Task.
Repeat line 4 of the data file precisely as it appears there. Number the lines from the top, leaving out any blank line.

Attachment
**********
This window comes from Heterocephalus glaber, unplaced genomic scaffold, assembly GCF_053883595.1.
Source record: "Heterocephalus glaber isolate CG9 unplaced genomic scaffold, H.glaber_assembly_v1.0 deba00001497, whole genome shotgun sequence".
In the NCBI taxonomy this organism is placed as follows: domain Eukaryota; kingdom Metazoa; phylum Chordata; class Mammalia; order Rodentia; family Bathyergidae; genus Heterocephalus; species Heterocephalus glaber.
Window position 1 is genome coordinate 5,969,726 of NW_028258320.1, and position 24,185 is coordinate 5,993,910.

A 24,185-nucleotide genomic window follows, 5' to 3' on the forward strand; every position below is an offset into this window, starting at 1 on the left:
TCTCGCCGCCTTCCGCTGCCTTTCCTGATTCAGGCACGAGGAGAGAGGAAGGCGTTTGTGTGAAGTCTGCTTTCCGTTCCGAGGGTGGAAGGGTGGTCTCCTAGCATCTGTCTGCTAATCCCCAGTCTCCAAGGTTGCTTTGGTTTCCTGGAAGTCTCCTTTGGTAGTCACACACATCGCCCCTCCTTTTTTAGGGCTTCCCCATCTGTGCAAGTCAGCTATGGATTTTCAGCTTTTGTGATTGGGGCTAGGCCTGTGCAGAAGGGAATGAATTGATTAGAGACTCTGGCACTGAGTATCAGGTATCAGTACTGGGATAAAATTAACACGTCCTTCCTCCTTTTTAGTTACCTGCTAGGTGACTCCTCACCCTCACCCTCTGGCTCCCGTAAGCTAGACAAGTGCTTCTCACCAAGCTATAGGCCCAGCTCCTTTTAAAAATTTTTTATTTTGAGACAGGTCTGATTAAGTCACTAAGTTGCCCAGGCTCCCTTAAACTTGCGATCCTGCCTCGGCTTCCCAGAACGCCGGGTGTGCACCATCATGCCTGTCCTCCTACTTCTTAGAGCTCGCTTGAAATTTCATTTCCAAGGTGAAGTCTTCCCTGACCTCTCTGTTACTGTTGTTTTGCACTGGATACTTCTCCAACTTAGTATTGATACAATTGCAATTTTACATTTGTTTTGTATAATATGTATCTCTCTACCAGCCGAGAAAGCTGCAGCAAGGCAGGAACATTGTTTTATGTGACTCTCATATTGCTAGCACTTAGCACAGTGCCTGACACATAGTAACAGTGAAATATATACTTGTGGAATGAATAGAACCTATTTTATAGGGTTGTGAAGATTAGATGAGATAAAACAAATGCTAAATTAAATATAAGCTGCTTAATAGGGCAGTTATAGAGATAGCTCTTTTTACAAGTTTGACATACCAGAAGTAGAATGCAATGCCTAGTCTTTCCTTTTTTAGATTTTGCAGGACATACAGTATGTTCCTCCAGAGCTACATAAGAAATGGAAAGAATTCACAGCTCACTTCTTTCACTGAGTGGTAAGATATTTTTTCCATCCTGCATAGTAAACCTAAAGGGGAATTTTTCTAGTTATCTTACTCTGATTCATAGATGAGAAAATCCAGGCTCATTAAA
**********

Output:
Window position 1 is genome coordinate 5,969,726 of NW_028258320.1, and position 24,185 is coordinate 5,993,910.